How much do you know about your lungs?
The lungs are amazing, they are responsible for the movement of air and vital oxygen in and out of the body. Air travels into the nose and mouth, down the upper airways, known as the trachea and bronchi, all the way down into the alveoli where ‘gas exchange’ occurs. This is the body absorbing oxygen (O2) and getting rid of carbon dioxide (CO2).
How do they do it?
The main muscles that pull air into the body are the diaphragm (the biggest), the internal and external costal muscles and some smaller muscles up around your neck that work when you are short of breath – like during exercise.
Humans need oxygen to survive – only 6 minutes without it is fatal. The body is designed to ensure that plenty of oxygen is moving around your body, by detecting the pH (how acidic/basic) the blood is, and how much CO2 there is. If these levels go out of range, the first thing the body does to restore normal conditions, or homeostasis, is to alter the breathing pattern to help.
Breathing works via two systems:
- Autonomic – we breathe without thinking. However, this ‘normal’ day to day breathing is still susceptible to bad patterns that can affect how we feel and our stress levels.
- Somatic – take a deep breath… there you go – we can also control our breathing and override our normal patterns. This is useful during pain, panic attacks and for relaxation.
How do I look after my lungs?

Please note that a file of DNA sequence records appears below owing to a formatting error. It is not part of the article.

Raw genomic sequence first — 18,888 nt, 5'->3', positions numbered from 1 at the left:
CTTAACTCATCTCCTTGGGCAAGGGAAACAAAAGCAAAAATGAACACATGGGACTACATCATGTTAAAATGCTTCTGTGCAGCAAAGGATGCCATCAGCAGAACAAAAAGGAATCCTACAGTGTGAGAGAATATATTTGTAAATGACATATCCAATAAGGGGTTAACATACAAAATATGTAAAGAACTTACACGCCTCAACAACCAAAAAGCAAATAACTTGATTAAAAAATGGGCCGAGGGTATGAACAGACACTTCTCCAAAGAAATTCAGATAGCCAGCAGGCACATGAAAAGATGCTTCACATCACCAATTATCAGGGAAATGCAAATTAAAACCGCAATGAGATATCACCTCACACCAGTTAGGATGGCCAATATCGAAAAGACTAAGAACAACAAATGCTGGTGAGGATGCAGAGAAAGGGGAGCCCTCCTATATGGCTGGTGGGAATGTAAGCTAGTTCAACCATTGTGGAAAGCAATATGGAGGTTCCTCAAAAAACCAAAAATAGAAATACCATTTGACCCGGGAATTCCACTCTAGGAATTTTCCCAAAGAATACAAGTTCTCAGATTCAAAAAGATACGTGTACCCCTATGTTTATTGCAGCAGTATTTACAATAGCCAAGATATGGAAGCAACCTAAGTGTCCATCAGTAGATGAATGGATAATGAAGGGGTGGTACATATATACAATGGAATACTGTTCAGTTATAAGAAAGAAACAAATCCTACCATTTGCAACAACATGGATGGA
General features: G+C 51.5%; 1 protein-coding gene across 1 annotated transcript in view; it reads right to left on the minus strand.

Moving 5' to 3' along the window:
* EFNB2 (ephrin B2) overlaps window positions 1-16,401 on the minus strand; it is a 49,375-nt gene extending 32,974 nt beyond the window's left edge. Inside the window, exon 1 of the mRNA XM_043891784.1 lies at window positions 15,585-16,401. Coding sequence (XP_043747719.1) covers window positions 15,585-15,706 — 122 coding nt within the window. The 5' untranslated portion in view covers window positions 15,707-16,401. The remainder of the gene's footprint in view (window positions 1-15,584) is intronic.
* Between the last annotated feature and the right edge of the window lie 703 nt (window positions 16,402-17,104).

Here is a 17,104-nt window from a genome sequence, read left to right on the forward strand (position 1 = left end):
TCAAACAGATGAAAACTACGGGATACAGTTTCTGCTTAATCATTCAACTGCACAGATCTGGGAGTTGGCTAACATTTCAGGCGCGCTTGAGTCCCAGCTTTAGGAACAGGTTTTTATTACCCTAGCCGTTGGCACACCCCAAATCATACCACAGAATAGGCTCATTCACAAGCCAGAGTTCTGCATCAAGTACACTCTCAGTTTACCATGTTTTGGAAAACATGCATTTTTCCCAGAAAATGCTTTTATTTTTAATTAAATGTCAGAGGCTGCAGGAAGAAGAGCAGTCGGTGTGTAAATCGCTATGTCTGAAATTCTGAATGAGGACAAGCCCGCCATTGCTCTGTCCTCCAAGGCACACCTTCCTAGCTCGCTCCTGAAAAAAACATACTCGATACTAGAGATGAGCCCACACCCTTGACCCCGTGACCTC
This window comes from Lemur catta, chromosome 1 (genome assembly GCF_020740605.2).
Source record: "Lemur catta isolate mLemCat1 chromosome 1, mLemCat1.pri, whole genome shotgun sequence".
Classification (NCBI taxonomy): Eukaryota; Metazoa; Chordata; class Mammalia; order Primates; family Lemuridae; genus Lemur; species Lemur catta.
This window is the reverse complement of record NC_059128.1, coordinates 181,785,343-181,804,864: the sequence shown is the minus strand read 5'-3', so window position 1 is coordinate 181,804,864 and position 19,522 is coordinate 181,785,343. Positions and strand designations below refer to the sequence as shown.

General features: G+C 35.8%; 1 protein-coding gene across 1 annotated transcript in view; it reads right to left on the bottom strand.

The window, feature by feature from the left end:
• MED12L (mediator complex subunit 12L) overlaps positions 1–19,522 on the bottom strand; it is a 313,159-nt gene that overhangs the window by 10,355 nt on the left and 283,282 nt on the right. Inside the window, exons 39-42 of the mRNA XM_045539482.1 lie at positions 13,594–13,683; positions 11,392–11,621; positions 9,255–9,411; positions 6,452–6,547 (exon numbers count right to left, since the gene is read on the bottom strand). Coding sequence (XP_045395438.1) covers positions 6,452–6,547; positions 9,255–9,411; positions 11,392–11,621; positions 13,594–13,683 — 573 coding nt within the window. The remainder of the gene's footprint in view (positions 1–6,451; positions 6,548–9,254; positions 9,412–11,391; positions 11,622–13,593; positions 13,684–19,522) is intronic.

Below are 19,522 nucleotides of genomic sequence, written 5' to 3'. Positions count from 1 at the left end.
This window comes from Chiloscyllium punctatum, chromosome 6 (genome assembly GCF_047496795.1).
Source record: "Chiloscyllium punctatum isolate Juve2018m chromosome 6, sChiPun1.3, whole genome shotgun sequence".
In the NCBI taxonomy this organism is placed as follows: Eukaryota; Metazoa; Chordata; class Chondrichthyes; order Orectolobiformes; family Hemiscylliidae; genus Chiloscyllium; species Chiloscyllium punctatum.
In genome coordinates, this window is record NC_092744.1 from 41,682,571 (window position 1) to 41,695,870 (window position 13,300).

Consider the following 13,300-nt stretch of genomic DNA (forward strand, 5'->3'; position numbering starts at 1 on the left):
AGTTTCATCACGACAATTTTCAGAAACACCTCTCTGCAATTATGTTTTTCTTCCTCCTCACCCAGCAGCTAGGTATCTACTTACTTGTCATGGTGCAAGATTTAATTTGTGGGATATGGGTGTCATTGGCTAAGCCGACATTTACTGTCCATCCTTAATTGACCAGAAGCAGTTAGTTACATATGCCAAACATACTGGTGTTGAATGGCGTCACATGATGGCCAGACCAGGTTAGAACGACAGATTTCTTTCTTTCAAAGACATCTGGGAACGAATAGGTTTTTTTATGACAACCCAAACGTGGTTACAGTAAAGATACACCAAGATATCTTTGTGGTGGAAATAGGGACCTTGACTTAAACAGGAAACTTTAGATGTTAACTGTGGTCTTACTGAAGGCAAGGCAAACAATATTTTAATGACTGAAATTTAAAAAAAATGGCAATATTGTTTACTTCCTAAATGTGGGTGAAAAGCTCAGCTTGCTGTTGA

The first rule of lung health is that if you are feeling in any way unwell, upset, stressed, have a cold or feeling cold. The breathing rate will change. It usually speeds itself up. Over time fast, shallow breathing can become habit and we don’t regularly breathe deeply. This is called apical breathing. What we really should be doing is breathing deeply and using all of the lungs. This is called diaphragmatic breathing. To help regulate breathing patterns and reduce stress levels try this 1 minute fix:
- Standing or sitting, let your shoulders and arms relax.
- Breathe deeply into your upper, middle and then down into the lower chest.
- Breathe in through your nose, and out through your mouth.
- Try to breath in for 5 seconds and out for 5 seconds.
- Breathe like this for 5 rounds. Feel good?
Exercising for lung health
Your heart and lungs work together so raising your heart rate during exercise and all some strength work is the best combination. Always ensure that you are safe to exercise.
Jogging – fast enough that you can just about hold a conversation, not so fast that you see stars! 30-60 minutes, 3 times week.
Chest opening exercises – reducing the common ‘desk pose’, assist with opening up the ribs and thorax to allow the lungs room to expand. Using exercise bands or light weights can build strength to support these muscles also.
Yoga and Pilates – using strengthening poses and controlled breathing is an excellent way to help assist lung health.
The bad news:
- 1 in 2 smokers die from smoking related diseases.
Cigarette smoke increases blood pressure and heart rate – making the heart work harder and increasing the risk of stroke.
- >93% of mouth and throat cancers are caused by smoking.
- Reduced oxygen and increased toxins = grey, dull skin + cellulite.
The good news:
- 1 hour of not smoking allows the hair like cells in your lungs to start regaining activity.
- 1 year of not smoking reduced your risk of heart disease by half!
- 15 years of not smoking is similar to a person who has never smoked!